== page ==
Ada as a Difficult Book

Lawrence Weschler has observed, astutely, that writers tend to move from Romanesque to Gothic. The early work will be thick, solid, even heavy; only with decades of experience does the writer learn to chisel away excess, as the builders of Notre Dame did: to let in the light. In the case ofVladimir Nabokov, however, the converse seems to obtain. Of the major edifices he erected in English, his last, Ada, or Ardor: A Family Chronicle(1969), is his most excessive, both in its difficulty and in the pleasures it affords the (re)reader.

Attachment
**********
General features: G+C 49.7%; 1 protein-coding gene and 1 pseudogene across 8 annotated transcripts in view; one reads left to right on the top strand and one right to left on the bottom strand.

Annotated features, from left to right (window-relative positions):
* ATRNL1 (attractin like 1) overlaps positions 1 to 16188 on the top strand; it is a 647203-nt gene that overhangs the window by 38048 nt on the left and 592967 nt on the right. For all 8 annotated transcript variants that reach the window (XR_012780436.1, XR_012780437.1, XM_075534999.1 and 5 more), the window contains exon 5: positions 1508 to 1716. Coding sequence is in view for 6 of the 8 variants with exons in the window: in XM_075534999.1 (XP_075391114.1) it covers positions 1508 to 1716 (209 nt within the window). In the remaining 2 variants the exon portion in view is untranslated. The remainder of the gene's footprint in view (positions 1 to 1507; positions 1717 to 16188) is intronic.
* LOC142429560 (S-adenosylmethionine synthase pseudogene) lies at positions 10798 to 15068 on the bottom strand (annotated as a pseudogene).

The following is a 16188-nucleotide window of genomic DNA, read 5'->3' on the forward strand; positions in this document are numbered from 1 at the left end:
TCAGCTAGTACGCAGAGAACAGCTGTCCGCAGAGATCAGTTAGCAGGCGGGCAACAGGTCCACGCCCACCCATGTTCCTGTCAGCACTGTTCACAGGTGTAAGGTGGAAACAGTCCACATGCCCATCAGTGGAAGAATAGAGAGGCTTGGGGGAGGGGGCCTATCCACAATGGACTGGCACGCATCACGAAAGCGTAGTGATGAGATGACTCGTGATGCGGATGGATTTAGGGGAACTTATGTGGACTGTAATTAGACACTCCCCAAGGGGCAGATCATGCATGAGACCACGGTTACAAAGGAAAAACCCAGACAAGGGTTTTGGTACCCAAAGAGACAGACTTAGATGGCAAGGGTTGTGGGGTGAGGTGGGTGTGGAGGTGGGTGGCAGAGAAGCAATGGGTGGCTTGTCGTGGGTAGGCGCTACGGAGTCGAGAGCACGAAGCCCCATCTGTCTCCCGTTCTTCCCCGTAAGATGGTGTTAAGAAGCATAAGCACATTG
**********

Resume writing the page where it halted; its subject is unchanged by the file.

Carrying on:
The rest at The Millions. (Reminds me of the line in Wonder Boys: "It's that kind of a book. Like Ada, you know, or Gravity's Rainbow. It teaches you how to read it as you go along")